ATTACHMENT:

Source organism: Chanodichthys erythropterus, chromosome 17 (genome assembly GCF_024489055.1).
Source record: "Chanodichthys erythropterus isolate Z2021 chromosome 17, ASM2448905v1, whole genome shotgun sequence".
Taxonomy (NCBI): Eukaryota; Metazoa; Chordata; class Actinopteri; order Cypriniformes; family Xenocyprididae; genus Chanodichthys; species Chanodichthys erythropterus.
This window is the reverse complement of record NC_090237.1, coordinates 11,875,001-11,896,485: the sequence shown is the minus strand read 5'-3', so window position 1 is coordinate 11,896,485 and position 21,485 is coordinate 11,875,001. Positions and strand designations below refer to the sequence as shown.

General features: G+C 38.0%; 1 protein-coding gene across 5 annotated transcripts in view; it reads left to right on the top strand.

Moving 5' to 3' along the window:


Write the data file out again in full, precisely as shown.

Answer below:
Source organism: Chanodichthys erythropterus, chromosome 17 (genome assembly GCF_024489055.1).
Source record: "Chanodichthys erythropterus isolate Z2021 chromosome 17, ASM2448905v1, whole genome shotgun sequence".
Taxonomy (NCBI): Eukaryota; Metazoa; Chordata; class Actinopteri; order Cypriniformes; family Xenocyprididae; genus Chanodichthys; species Chanodichthys erythropterus.
This window is the reverse complement of record NC_090237.1, coordinates 11,875,001-11,896,485: the sequence shown is the minus strand read 5'-3', so window position 1 is coordinate 11,896,485 and position 21,485 is coordinate 11,875,001. Positions and strand designations below refer to the sequence as shown.

General features: G+C 38.0%; 1 protein-coding gene across 5 annotated transcripts in view; it reads left to right on the top strand.

Moving 5' to 3' along the window: